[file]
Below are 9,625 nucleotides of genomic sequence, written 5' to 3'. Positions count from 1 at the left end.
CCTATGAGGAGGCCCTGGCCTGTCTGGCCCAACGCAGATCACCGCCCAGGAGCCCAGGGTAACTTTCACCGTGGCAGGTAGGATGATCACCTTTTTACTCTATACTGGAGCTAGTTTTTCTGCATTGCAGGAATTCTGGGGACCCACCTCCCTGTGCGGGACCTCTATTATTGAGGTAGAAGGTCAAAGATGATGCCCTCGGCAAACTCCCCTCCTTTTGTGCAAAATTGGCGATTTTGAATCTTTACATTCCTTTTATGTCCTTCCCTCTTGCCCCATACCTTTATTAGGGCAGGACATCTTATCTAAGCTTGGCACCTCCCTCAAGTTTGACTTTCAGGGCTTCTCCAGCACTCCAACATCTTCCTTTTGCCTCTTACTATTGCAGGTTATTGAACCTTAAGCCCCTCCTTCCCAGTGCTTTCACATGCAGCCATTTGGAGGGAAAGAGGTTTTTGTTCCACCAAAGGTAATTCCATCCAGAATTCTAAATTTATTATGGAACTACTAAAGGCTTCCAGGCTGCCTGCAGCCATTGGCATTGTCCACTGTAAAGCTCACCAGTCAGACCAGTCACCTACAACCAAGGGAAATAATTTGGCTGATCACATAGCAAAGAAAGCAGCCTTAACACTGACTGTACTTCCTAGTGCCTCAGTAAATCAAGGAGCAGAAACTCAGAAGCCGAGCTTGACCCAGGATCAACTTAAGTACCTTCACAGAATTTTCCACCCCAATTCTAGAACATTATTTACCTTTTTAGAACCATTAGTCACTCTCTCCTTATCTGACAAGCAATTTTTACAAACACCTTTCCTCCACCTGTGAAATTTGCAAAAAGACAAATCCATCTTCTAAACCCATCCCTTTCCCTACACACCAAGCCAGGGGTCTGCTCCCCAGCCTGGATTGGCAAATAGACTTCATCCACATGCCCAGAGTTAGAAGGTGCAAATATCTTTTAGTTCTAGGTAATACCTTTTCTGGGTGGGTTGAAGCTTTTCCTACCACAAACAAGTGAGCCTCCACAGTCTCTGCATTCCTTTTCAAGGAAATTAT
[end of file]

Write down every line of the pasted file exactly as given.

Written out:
Below are 9,625 nucleotides of genomic sequence, written 5' to 3'. Positions count from 1 at the left end.
CCTATGAGGAGGCCCTGGCCTGTCTGGCCCAACGCAGATCACCGCCCAGGAGCCCAGGGTAACTTTCACCGTGGCAGGTAGGATGATCACCTTTTTACTCTATACTGGAGCTAGTTTTTCTGCATTGCAGGAATTCTGGGGACCCACCTCCCTGTGCGGGACCTCTATTATTGAGGTAGAAGGTCAAAGATGATGCCCTCGGCAAACTCCCCTCCTTTTGTGCAAAATTGGCGATTTTGAATCTTTACATTCCTTTTATGTCCTTCCCTCTTGCCCCATACCTTTATTAGGGCAGGACATCTTATCTAAGCTTGGCACCTCCCTCAAGTTTGACTTTCAGGGCTTCTCCAGCACTCCAACATCTTCCTTTTGCCTCTTACTATTGCAGGTTATTGAACCTTAAGCCCCTCCTTCCCAGTGCTTTCACATGCAGCCATTTGGAGGGAAAGAGGTTTTTGTTCCACCAAAGGTAATTCCATCCAGAATTCTAAATTTATTATGGAACTACTAAAGGCTTCCAGGCTGCCTGCAGCCATTGGCATTGTCCACTGTAAAGCTCACCAGTCAGACCAGTCACCTACAACCAAGGGAAATAATTTGGCTGATCACATAGCAAAGAAAGCAGCCTTAACACTGACTGTACTTCCTAGTGCCTCAGTAAATCAAGGAGCAGAAACTCAGAAGCCGAGCTTGACCCAGGATCAACTTAAGTACCTTCACAGAATTTTCCACCCCAATTCTAGAACATTATTTACCTTTTTAGAACCATTAGTCACTCTCTCCTTATCTGACAAGCAATTTTTACAAACACCTTTCCTCCACCTGTGAAATTTGCAAAAAGACAAATCCATCTTCTAAACCCATCCCTTTCCCTACACACCAAGCCAGGGGTCTGCTCCCCAGCCTGGATTGGCAAATAGACTTCATCCACATGCCCAGAGTTAGAAGGTGCAAATATCTTTTAGTTCTAGGTAATACCTTTTCTGGGTGGGTTGAAGCTTTTCCTACCACAAACAAGTGAGCCTCCACAGTCTCTGCATTCCTTTTCAAGGAAATTAT